SoftBank Group net profit soars to $11.1b in third quarter

by AFP

TOKYO – SoftBank Group on Monday said net profit rocketed to $11.1 billion in the third quarter as stock rallies and asset sales helped it solidify its recovery.

Net profit for October-December hit 1,171.9 billion yen, more than 21 times higher than the 55.0 billion yen reported a year earlier, the conglomerate said.

Despite the results, it said it would not provide “forecasts of consolidated results of operations as they are difficult to project due to numerous uncertainties affecting earnings”.

But the economic crisis that has accompanied the coronavirus pandemic has worked largely in SoftBank’s favour, with rallies in tech stocks it owns and rising valuations for firms in its portfolio suited to the era, including food delivery.

SoftBank reported a nearly $9 billion net loss in the previous full fiscal year, but has quickly returned to the black.

Founder Masayoshi Son, who has transformed the telecoms company into an investment and tech behemoth, has battled critics of his commitment to sometimes-troubled start-ups, and brushed aside doubts over a massive asset sale programme.

SoftBank has stakes in some of Silicon Valley’s hottest start-ups through its $100 billion Vision Fund.

And Son has consistently backed the firm’s worth, insisting its stock has been undervalued and its fundamentals remain strong despite wobbles including over office-sharing start-up WeWork.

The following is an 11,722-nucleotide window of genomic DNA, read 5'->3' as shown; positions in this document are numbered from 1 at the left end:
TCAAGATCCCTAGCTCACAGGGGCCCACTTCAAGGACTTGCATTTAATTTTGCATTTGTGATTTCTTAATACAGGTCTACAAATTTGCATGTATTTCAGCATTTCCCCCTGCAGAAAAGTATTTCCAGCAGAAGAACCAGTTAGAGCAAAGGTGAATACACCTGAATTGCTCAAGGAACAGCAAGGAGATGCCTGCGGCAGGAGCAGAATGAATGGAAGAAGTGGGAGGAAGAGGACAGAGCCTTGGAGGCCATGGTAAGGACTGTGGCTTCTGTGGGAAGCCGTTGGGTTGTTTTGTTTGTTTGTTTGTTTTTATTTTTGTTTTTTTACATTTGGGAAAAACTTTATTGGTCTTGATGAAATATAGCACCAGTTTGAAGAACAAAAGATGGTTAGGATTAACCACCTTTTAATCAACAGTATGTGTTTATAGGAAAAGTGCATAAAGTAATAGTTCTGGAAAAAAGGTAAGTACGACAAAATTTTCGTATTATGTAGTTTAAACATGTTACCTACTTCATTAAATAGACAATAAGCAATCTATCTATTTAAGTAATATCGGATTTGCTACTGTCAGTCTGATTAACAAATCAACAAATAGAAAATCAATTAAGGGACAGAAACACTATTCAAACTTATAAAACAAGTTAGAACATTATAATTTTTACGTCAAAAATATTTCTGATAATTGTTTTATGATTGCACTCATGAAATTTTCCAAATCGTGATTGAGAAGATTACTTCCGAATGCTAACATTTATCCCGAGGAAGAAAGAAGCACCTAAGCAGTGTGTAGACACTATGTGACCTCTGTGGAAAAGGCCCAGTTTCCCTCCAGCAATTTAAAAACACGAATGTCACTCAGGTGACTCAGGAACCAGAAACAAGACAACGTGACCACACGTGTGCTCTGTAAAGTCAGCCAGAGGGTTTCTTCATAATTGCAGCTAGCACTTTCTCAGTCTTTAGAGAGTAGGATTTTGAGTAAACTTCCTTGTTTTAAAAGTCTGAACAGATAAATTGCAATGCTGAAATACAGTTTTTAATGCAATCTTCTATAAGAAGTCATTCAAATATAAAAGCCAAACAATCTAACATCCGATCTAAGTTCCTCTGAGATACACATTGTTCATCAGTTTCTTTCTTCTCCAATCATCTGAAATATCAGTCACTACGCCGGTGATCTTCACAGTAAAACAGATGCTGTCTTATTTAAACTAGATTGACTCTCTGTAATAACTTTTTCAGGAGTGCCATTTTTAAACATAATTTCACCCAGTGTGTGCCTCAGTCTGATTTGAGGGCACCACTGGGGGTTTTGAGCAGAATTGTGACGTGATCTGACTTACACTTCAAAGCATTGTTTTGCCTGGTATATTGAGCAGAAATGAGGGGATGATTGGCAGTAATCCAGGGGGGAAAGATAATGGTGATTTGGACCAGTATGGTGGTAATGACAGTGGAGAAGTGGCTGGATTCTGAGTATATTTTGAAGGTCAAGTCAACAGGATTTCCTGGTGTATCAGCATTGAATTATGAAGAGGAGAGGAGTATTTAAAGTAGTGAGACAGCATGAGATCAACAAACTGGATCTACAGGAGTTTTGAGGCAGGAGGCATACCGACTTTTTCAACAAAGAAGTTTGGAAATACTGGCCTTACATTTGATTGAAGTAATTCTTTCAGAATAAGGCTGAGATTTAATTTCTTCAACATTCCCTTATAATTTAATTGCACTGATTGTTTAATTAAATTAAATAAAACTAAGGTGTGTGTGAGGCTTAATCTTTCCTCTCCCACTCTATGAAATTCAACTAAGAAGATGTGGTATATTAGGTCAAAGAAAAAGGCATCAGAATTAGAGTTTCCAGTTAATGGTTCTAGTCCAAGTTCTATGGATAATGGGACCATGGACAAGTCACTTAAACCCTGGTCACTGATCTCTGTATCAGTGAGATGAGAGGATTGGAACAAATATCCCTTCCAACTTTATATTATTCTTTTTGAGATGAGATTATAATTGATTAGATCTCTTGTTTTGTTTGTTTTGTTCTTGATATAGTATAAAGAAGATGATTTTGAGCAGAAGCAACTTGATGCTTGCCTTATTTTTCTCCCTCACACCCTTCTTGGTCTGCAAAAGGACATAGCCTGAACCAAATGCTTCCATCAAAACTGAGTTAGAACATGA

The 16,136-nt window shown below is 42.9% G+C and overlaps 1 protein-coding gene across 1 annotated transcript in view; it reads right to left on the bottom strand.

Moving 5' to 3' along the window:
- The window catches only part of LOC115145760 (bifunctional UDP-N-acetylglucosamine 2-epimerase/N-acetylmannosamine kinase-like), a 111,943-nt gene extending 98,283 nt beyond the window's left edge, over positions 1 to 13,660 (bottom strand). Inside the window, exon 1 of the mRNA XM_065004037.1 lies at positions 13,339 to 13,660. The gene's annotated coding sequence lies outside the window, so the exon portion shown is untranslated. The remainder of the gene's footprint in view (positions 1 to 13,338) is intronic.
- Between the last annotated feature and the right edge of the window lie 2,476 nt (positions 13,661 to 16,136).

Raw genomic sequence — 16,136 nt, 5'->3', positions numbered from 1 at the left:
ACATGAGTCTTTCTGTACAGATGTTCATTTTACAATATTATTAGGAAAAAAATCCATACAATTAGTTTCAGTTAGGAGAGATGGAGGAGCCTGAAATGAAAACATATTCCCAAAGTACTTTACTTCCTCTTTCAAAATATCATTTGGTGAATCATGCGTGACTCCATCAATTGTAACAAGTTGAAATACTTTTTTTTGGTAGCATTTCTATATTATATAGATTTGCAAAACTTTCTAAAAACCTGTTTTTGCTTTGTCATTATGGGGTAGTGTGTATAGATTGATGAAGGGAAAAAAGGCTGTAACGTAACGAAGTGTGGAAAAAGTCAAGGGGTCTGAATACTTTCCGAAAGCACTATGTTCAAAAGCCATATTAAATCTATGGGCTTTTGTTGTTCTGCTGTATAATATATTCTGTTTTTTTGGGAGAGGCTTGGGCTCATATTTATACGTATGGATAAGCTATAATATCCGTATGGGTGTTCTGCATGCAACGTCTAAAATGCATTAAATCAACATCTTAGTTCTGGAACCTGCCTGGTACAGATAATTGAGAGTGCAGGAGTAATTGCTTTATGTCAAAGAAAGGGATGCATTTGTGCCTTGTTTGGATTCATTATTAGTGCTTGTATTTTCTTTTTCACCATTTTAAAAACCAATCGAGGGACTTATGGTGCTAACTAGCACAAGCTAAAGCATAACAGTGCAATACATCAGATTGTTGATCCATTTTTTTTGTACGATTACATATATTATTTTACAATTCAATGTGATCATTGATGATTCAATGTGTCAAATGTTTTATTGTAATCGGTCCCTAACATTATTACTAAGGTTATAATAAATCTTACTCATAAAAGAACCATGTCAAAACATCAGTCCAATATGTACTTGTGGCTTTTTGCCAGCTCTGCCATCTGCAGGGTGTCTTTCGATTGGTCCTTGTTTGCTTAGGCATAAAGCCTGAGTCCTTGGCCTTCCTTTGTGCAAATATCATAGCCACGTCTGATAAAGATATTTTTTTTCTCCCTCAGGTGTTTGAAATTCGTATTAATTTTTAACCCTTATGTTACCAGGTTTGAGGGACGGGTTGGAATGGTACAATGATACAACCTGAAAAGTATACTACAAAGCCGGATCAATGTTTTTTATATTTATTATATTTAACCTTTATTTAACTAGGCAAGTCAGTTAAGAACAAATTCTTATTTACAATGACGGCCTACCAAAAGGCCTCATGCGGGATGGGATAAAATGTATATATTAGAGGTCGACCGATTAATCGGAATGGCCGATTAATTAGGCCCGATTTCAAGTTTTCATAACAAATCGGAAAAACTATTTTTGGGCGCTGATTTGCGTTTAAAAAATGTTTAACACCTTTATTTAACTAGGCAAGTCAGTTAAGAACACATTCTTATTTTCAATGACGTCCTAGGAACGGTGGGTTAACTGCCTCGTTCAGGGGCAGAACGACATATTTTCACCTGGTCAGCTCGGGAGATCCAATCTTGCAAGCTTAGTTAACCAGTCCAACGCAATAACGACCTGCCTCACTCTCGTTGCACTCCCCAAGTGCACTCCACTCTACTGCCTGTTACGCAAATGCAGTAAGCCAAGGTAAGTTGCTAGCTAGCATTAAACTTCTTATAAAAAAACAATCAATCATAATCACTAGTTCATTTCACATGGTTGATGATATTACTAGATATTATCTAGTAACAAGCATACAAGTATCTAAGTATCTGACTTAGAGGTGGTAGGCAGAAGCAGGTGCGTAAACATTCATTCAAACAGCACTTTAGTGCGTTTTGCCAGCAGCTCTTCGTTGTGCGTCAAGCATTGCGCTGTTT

Government stimulus designed to combat the economic effects of the pandemic have helped bolster stock markets, to SoftBank’s benefit, said Masahiko Ishino, an analyst at Tokai Tokyo Research Institute.

The firm and its SoftBank Vision Fund “took full advantage of monetary easing”, he told AFP before the results were released.

The value of the Fund’s stake in US food delivery app DoorDash rose massively following its initial public offering in December.

SoftBank has invested heavily in ride-hailing platforms worldwide in recent years, from California-based Uber to Didi Chuxing in China, Singapore’s Grab and India’s Ola.

Last month, SoftBank Group announced the sale of $2 billion-worth of stocks in Uber following a surge in the US ride-hailing giant’s value, though it still remains the firm’s main shareholder.

The results come after SoftBank launched an aggressive plan to sell up assets to finance a stock buy-back and reduce its debt, which has so far raised around 5.6 trillion yen.

In December it sold an 80 percent stake in robotics firm Boston Dynamics to Hyundai in a deal that values the US company at $1.1 billion.

And in September, it announced an agreement to sell British chip designer Arm to US firm NVIDIA for up to $40 billion, potentially creating a new giant in the industry.

If approved, the deal will be one of the largest acquisitions in the world this year and propel NVIDIA to the forefront of the semiconductor sector.

But the sale faces challenges — including securing approval from regulators in Britain, Europe, the United States and China.

Paired with the recent recovery in tech stocks, SoftBank’s asset-sale strategy appears to be paying off, but analysts warned the firm may need more risk-management and to keep reviewing its portfolio.

“The impact of monetary easing is likely to be weaker” if another global equity rout strikes the market, Ishino warned.

“SoftBank Group needs to consider such scenarios by rebuilding its corporate structure, and we will pay attention to how it will transform itself in preparation for the future.”